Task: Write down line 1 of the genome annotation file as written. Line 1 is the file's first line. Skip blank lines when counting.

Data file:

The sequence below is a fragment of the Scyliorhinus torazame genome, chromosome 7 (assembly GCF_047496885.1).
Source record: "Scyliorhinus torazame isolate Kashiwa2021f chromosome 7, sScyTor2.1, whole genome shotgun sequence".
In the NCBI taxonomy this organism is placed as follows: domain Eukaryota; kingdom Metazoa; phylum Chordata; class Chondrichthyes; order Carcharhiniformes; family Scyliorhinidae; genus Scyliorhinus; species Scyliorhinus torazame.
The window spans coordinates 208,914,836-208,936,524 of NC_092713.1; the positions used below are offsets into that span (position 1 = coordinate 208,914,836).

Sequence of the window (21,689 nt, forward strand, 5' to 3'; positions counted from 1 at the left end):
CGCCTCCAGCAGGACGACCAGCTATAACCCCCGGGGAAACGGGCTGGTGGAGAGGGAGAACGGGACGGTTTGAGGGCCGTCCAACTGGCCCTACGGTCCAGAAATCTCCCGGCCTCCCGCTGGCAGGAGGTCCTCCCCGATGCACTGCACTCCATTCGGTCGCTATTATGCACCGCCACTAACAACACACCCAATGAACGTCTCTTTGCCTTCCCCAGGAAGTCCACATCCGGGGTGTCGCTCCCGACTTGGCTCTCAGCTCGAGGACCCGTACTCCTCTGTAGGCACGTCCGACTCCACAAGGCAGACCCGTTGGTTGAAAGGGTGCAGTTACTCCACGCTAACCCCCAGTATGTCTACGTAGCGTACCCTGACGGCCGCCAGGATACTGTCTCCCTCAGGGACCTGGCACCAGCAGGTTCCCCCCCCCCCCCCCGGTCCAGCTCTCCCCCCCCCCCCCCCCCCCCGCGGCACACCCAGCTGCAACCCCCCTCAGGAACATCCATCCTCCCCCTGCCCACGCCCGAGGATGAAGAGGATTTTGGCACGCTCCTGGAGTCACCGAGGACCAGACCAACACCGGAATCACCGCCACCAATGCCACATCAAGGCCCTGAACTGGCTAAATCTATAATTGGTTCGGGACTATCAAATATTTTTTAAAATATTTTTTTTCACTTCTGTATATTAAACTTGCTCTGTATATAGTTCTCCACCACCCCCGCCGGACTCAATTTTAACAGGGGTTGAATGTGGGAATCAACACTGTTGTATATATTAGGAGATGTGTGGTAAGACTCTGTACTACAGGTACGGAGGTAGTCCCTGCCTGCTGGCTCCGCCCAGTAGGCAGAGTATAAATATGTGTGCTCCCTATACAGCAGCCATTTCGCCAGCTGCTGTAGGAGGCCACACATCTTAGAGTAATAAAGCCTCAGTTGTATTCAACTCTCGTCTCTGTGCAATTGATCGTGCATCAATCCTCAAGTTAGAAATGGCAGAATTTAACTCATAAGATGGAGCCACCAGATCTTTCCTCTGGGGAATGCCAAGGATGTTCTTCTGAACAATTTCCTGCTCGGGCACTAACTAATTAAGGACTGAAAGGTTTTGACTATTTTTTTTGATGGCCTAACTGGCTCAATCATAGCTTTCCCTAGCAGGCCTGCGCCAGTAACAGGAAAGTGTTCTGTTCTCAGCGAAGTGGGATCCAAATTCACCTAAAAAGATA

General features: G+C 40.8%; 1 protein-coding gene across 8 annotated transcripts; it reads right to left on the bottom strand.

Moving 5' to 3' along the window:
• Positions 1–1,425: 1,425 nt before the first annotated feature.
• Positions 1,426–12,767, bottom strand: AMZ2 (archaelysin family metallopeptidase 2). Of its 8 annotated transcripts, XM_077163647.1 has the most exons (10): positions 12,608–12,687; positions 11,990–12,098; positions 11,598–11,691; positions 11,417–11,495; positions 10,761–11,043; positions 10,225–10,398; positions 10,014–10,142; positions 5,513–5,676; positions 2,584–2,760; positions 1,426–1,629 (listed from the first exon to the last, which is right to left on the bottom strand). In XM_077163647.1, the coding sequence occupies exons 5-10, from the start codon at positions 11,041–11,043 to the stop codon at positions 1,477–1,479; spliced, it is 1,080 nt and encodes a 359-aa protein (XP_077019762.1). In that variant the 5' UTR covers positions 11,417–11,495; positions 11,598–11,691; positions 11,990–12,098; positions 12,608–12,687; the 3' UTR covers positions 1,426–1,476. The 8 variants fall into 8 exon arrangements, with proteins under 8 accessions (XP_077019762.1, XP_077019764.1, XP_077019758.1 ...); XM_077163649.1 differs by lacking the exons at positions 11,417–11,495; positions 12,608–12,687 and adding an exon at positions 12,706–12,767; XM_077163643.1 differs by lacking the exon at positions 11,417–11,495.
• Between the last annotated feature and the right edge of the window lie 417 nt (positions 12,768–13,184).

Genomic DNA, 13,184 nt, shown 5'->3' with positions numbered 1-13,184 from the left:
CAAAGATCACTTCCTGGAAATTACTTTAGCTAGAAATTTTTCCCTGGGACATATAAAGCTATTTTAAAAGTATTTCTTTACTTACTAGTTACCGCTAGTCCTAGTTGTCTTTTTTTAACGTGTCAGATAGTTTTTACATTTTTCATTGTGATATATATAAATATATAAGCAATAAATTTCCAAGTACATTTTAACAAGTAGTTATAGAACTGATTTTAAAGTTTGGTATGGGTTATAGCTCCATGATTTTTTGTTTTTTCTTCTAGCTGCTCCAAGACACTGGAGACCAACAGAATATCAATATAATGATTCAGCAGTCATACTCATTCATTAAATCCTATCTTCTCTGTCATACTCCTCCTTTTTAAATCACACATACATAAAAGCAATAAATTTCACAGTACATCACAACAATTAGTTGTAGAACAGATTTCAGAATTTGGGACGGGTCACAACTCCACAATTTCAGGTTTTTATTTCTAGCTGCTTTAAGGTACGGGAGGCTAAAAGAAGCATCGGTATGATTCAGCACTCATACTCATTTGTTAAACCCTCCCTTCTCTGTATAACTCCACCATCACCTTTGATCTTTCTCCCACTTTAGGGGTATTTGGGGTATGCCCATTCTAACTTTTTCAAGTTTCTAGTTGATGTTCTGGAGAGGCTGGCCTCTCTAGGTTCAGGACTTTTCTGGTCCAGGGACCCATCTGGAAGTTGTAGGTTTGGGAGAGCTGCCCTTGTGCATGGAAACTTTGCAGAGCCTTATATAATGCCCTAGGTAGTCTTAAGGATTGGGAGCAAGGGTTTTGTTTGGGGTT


The sequence below is a fragment of the Scyliorhinus torazame genome, chromosome 7 (assembly GCF_047496885.1).